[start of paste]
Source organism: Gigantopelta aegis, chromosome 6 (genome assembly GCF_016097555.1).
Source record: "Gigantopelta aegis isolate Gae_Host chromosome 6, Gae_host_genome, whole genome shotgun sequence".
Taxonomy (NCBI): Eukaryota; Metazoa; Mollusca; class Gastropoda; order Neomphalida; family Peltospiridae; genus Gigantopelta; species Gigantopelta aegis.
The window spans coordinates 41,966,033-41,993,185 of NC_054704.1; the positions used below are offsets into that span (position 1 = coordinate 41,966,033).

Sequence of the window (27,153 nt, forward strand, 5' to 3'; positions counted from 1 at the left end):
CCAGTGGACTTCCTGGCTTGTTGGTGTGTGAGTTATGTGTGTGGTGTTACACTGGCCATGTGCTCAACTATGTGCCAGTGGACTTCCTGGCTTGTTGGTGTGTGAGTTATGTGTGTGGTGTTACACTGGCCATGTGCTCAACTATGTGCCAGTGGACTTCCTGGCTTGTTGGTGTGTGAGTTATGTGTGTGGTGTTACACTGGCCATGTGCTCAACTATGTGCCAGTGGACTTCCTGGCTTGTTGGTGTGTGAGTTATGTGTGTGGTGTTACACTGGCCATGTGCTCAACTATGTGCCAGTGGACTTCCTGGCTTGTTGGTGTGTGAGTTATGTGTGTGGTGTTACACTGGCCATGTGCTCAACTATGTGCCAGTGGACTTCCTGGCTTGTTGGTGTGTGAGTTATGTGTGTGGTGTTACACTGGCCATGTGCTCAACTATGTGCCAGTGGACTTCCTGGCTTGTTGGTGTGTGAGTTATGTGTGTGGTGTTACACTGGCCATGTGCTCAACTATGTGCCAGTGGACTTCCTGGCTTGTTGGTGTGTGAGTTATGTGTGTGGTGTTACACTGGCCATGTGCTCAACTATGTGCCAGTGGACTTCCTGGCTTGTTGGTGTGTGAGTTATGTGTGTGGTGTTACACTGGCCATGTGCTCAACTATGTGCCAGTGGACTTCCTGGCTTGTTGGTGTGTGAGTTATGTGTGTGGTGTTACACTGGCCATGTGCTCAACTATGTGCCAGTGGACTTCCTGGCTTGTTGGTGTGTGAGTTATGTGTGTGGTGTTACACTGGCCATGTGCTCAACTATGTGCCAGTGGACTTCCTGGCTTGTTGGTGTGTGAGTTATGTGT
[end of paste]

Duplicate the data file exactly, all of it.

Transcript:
Source organism: Gigantopelta aegis, chromosome 6 (genome assembly GCF_016097555.1).
Source record: "Gigantopelta aegis isolate Gae_Host chromosome 6, Gae_host_genome, whole genome shotgun sequence".
Taxonomy (NCBI): Eukaryota; Metazoa; Mollusca; class Gastropoda; order Neomphalida; family Peltospiridae; genus Gigantopelta; species Gigantopelta aegis.
The window spans coordinates 41,966,033-41,993,185 of NC_054704.1; the positions used below are offsets into that span (position 1 = coordinate 41,966,033).

Sequence of the window (27,153 nt, forward strand, 5' to 3'; positions counted from 1 at the left end):
CCAGTGGACTTCCTGGCTTGTTGGTGTGTGAGTTATGTGTGTGGTGTTACACTGGCCATGTGCTCAACTATGTGCCAGTGGACTTCCTGGCTTGTTGGTGTGTGAGTTATGTGTGTGGTGTTACACTGGCCATGTGCTCAACTATGTGCCAGTGGACTTCCTGGCTTGTTGGTGTGTGAGTTATGTGTGTGGTGTTACACTGGCCATGTGCTCAACTATGTGCCAGTGGACTTCCTGGCTTGTTGGTGTGTGAGTTATGTGTGTGGTGTTACACTGGCCATGTGCTCAACTATGTGCCAGTGGACTTCCTGGCTTGTTGGTGTGTGAGTTATGTGTGTGGTGTTACACTGGCCATGTGCTCAACTATGTGCCAGTGGACTTCCTGGCTTGTTGGTGTGTGAGTTATGTGTGTGGTGTTACACTGGCCATGTGCTCAACTATGTGCCAGTGGACTTCCTGGCTTGTTGGTGTGTGAGTTATGTGTGTGGTGTTACACTGGCCATGTGCTCAACTATGTGCCAGTGGACTTCCTGGCTTGTTGGTGTGTGAGTTATGTGTGTGGTGTTACACTGGCCATGTGCTCAACTATGTGCCAGTGGACTTCCTGGCTTGTTGGTGTGTGAGTTATGTGTGTGGTGTTACACTGGCCATGTGCTCAACTATGTGCCAGTGGACTTCCTGGCTTGTTGGTGTGTGAGTTATGTGTGTGGTGTTACACTGGCCATGTGCTCAACTATGTGCCAGTGGACTTCCTGGCTTGTTGGTGTGTGAGTTATGTGTGTGGTGTTACACTGGCCATGTGCTCAACTATGTGCCAGTGGACTTCCTGGCTTGTTGGTGTGTGAGTTATGTGT